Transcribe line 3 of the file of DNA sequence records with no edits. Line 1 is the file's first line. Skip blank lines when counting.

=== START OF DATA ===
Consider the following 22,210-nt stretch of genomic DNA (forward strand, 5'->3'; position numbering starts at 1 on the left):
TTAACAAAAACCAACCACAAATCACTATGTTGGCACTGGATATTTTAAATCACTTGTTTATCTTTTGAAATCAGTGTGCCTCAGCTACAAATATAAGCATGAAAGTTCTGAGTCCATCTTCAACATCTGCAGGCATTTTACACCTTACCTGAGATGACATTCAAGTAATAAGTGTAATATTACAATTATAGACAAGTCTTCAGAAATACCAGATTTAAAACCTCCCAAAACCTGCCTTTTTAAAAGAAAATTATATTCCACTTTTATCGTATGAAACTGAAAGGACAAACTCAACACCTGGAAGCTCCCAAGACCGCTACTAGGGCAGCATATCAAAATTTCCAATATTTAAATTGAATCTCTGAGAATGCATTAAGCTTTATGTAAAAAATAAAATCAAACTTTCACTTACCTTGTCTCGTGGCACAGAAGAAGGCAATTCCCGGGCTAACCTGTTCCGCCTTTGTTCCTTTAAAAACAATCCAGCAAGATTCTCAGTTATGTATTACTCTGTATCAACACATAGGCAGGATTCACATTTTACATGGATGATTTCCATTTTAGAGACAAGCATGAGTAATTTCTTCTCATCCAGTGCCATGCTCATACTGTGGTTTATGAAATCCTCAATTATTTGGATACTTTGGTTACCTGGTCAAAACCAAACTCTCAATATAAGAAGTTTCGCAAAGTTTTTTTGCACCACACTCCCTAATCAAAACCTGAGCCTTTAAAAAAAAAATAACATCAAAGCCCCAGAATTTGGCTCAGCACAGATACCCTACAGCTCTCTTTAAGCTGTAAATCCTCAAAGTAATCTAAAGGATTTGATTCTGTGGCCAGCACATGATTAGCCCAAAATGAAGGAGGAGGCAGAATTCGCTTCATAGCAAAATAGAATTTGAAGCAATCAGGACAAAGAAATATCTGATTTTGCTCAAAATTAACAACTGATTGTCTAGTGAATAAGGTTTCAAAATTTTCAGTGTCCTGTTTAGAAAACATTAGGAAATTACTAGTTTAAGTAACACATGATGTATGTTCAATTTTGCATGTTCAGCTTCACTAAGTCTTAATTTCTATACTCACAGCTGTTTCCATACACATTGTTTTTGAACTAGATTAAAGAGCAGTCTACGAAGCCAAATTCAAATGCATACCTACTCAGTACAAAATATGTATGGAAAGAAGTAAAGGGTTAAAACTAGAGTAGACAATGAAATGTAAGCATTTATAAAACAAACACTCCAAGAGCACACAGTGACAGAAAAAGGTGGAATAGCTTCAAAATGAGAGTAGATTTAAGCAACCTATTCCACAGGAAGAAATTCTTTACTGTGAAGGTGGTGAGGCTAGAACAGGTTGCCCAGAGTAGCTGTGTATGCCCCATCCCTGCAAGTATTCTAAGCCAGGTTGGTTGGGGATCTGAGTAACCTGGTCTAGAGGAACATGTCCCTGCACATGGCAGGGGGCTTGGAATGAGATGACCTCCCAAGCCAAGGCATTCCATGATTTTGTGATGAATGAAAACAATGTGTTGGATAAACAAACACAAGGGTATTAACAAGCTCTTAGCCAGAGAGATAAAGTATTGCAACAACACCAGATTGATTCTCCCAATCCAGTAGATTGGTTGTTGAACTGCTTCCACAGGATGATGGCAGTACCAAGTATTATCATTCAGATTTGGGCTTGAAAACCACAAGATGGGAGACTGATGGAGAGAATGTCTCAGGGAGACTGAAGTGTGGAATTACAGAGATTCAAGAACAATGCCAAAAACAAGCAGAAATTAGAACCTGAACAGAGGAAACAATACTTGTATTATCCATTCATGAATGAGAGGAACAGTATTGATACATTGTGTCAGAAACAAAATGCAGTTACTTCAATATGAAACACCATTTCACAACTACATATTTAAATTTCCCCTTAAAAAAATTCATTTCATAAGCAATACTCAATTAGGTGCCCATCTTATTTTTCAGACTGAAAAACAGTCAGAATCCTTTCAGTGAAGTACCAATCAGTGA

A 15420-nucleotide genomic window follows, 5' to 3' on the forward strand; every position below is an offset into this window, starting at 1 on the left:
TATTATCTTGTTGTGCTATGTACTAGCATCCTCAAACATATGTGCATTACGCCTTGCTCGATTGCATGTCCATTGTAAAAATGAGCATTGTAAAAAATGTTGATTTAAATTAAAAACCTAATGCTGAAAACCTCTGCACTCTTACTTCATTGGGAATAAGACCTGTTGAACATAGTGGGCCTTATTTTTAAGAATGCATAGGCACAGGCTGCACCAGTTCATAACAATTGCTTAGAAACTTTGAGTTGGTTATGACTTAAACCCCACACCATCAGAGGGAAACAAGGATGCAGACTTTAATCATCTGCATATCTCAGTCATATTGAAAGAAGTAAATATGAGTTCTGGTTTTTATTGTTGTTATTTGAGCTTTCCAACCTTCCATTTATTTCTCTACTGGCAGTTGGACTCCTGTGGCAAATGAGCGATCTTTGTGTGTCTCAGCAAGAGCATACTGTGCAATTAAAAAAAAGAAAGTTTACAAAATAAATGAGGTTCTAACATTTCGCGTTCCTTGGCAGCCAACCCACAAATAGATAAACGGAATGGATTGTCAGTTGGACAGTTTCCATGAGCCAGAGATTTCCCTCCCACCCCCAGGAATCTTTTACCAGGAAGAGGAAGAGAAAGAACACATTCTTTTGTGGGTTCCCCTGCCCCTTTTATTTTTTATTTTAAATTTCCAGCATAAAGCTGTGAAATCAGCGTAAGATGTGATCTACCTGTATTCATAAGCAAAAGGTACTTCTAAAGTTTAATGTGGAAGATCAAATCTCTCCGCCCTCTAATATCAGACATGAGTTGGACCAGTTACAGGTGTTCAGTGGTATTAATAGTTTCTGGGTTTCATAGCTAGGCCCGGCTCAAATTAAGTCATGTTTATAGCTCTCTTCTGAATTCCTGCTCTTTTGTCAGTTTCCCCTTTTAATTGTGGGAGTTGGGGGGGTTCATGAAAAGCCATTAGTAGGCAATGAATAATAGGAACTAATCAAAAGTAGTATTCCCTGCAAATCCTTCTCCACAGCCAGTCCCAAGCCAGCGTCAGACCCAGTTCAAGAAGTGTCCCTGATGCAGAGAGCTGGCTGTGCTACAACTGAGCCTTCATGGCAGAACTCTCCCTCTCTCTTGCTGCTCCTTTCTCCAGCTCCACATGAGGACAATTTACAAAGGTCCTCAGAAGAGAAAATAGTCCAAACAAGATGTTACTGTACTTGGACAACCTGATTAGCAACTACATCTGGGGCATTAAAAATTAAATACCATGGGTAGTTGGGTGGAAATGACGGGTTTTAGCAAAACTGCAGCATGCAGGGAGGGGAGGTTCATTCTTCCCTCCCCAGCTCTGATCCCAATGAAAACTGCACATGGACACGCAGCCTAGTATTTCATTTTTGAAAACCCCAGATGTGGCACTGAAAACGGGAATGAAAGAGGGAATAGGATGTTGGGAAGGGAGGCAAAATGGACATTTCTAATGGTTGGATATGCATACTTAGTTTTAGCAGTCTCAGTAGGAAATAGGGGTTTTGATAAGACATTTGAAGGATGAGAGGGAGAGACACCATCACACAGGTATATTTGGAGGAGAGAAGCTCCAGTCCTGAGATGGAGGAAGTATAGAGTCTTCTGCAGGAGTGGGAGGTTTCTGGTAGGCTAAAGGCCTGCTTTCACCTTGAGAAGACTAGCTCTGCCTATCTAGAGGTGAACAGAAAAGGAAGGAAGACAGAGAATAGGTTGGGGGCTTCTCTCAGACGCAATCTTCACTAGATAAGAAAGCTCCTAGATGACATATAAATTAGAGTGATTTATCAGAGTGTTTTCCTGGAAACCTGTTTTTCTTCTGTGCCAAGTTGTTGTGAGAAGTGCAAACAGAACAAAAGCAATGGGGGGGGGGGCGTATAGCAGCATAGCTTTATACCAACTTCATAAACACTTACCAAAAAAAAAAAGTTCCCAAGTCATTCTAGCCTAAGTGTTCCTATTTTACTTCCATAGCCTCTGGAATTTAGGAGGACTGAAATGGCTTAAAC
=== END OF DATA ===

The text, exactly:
A 15420-nucleotide genomic window follows, 5' to 3' on the forward strand; every position below is an offset into this window, starting at 1 on the left: